HOUGHTON - Walking down the halls of Omega House in Houghton, Ray Weglarz and Carol Johnson Pfefferkorn quietly chatted.
The atmosphere was calm and sunlight cast rays of light on the nearby fish tank.
"Wouldn't this painting look great in the Meditation Room?" Weglarz asked Pfefferkorn of a brightly colored piece by Mary Ann Beckwith hanging on a nearby wall.
Stacey Kukkonen/Daily Mining Gazette
Ray Weglarz, left, and Carol Johnson Pfefferkorn, right, pose with Mike Abbott, center, president of the Omega House board at the Omega House in Houghton. Weglarz and Pfefferkorn have both taken on new roles at Omega House.
The duo will be making a lot of decisions together - they are now splitting a job left by Sandra Lewin, who has taken a new post with the Pine Mountain Music Festival.
Pfefferkorn is the new outreach and events coordinator at Omega House while Weglarz will be taking over the role of director of community relations.
"I've been in this position for one week," Pfefferkorn said, taking a seat in the Meditation Room with Weglarz.
This is Weglarz's third week, and already, they've been working on familiarizing themselves with the new jobs, planning fundraising events and getting to know volunteers.
"I'll be putting together events and doing marketing for events," Pfefferkorn said.
Her first job is working with a veterans' program at Finlandia University, which will be held at the Finnish American Heritage Center and will feature two guest speakers who are physicians and veterans.
"They will be offering presentations to vets," she said. "They will make them aware of Medicare and benefits they may be eligible for."
She will also work on the Omega House golf tournament, summer concerts and various fundraising events that engage the community.
Weglarz will be working with public speaking on behalf of Omega House, and also looking for any community group which wants a presentation about Omega House and hospice care.
"I will come to their community group, which could be a church group, veterans' service organization or health care organization," he said.
Weglarz will also work with the annual report, newsletters and donor relations, as well.
The board decided the job held by Lewin needed to be split in order to maximize efforts. The idea is to create more flexibility and a team synergistic effect. Weglarz said this will keep them from running thin.
Pfefferkorn is semi-retired and lived in Madison, Wis., where she worked in health care as an education director. She also worked with for Gov. Jim Doyle developing training for the Office of Justice Assistance. Once she retired, she moved to the Copper Country and is taking on the new position part-time.
"My husband went through hospice, so I have personal experience with it," she said. "I understand the need and the importance."
Weglarz worked for 15 years as a registered nurse and spent 17 years in hospice and end-of-life care. He worked for Keweenaw Home Nursing and Hospice as a program manager and helped start the first Medicare-certified hospice in the Copper Country in 1993.
"That really was my passion for many years," he said. When the opportunity arose to move into the position, Weglarz and Pfefferkorn were eager to take on the responsibility. "I really believe in the value of hospice and end-of-life care," Weglarz said.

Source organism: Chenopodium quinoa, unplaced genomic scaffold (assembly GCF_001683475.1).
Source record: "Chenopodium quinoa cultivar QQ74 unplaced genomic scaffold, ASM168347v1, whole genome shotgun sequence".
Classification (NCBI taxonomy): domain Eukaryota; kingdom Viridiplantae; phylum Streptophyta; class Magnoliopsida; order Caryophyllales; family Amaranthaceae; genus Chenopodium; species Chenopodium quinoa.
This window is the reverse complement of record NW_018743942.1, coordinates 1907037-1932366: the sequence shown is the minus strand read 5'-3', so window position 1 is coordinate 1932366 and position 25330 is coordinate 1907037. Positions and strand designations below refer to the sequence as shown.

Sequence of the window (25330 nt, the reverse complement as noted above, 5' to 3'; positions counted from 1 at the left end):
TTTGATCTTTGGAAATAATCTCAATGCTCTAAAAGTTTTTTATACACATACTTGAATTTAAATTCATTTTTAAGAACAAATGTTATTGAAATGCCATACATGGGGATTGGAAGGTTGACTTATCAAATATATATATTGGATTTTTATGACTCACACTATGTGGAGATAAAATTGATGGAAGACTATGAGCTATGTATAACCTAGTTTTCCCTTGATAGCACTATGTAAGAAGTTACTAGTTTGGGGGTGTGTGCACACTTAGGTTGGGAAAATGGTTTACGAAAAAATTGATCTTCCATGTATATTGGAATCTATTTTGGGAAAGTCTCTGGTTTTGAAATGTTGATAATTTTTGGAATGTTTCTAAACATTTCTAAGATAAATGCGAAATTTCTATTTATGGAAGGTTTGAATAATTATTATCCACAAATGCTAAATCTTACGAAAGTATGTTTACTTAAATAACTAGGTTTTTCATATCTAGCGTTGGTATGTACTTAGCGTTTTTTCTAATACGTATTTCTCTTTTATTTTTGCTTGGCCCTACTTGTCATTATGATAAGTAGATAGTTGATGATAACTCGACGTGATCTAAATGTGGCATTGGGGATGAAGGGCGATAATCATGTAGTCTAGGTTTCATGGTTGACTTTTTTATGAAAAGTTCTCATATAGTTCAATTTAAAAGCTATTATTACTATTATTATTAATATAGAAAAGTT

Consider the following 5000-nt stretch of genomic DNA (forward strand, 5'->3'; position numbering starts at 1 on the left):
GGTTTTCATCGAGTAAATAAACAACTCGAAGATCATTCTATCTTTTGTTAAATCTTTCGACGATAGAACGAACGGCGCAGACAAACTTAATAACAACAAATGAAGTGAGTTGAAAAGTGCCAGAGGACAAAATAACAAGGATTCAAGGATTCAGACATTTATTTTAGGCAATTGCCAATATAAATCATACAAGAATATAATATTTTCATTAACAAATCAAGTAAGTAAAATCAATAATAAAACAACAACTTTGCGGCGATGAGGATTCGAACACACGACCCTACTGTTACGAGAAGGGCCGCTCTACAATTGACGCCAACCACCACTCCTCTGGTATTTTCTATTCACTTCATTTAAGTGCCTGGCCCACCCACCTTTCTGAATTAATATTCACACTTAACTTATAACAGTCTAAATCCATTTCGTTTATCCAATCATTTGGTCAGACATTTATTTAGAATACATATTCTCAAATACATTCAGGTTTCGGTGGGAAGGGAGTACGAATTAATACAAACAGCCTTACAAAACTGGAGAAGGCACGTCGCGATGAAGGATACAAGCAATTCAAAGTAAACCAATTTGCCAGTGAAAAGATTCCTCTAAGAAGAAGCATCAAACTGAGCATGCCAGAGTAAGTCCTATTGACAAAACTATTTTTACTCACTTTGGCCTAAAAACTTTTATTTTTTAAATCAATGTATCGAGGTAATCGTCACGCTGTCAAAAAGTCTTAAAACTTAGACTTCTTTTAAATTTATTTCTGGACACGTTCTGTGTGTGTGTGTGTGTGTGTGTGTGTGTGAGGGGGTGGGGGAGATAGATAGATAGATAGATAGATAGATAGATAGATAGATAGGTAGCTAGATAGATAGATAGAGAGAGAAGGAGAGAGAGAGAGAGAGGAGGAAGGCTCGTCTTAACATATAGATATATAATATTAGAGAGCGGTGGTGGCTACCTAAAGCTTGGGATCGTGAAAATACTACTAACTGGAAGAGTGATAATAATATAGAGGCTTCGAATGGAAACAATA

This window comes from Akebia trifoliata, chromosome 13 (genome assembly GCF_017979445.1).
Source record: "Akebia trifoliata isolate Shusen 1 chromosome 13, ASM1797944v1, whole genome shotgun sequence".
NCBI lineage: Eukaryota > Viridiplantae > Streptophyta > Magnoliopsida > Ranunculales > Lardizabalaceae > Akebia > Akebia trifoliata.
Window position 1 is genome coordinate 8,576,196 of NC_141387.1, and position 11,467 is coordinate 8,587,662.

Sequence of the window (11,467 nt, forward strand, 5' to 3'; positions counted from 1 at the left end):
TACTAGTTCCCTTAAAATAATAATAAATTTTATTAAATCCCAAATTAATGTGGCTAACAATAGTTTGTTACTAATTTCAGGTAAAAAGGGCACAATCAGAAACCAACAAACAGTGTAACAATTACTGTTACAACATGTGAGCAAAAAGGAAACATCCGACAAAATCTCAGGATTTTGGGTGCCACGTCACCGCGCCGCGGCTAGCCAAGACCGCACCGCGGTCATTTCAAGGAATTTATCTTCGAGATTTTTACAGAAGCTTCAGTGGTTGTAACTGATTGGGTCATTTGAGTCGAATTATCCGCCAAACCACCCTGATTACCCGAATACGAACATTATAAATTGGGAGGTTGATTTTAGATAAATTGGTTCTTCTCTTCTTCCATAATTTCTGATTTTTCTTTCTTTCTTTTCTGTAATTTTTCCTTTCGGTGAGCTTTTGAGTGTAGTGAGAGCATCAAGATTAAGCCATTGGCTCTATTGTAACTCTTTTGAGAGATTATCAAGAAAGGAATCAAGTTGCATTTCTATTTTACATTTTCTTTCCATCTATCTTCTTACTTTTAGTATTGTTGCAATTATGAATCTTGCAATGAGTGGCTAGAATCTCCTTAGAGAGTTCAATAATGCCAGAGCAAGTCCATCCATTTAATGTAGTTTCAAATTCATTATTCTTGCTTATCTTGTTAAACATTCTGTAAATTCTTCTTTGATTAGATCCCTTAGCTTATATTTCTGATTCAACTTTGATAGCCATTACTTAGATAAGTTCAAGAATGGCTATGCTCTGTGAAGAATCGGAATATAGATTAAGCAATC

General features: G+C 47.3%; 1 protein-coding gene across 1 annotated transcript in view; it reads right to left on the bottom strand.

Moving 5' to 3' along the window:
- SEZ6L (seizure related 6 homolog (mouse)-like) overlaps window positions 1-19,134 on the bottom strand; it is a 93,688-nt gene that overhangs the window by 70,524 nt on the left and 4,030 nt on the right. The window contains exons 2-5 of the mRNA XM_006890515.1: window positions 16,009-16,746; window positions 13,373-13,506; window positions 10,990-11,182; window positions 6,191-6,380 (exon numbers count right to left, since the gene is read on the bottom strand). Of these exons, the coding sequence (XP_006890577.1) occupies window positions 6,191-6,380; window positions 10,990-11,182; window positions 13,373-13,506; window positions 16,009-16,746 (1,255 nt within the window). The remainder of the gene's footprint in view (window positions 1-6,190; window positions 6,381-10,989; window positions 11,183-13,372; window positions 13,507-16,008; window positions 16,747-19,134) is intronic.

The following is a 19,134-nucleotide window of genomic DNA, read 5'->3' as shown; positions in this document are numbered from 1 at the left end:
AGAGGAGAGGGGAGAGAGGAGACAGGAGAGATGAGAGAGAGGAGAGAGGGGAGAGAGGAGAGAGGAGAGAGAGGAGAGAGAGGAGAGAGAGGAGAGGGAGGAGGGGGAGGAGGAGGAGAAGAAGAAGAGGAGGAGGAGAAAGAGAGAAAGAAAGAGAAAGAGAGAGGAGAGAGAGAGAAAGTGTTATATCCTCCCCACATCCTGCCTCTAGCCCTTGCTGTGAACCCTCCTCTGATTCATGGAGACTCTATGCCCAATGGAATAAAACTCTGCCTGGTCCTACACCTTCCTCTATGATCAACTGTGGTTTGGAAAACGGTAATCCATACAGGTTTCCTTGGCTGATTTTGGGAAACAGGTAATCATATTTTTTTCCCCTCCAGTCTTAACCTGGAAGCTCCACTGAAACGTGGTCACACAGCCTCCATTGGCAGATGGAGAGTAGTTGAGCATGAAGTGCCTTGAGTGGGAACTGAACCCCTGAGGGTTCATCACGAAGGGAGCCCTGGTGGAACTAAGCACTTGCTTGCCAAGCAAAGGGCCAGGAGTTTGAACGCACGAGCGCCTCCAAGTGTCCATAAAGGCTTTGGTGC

Omega House offers a place for people who are at the end of life to find peace and comfort in their last days.
While the operational costs are still there, Weglarz stressed the importance of family being with loved ones during those last few days, and fundraising helps alleviate some costs.
"A day of care at Omega House costs just over $200," he said. "The room and board paid by residents and their families for care amounts to approximately 50 percent of what it costs to operate the house."
To keep operation costs as low as possible, the Omega House relies heavily on volunteers, averaging three volunteers per day.
"There is a lot of interest," Pfefferkorn said.
Using a number of diverse programs, such as events, concerts and annual campaigns, the staff at Omega House work to raise money year-round.
They also welcome unsolicited gifts from the community from the generosity of their hearts, he said.
"There are so many ways people can give to support Omega House," Weglarz said.
Some families opt to leave the Omega House money in their wills or contribute through their estates.
At the end of the day, the important thing is always making sure the individual who seeks care at Omega House is comfortable and happy. Weglarz said there is a lot of living an individual does during the last few days of their life where they can share quality, intimate time with their loved ones without their loved ones having to act as a caregiver.
"If that time is spent with severe pain, nausea and shortness of breath, it's very hard to enjoy that time," he said. "It's important that Omega House staff follow a care plan developed by the patient's doctor and hospice program."
During their time with Omega House, Pfefferkorn said she would like to see the fundraising grow and perhaps one day see the physical building expand as the baby boomer generation is getting older.
"I think there's a vital need for the Omega House in the community," she said. "The need for this kind of service is going to expand."
Weglarz said he hopes to be able to broaden the base of support within the community to expand to more organizations.
He said it would be nice to someday have an endowment large enough to support the operations of the house so no one who comes has to pay.
"I think broadening our base of support will position us to consider an endowment campaign in the future," he said.
He credits their predecessors, for thrusting fundraising into the spotlight and making it a priority.
"They really tied it all together," Pfefferkorn said.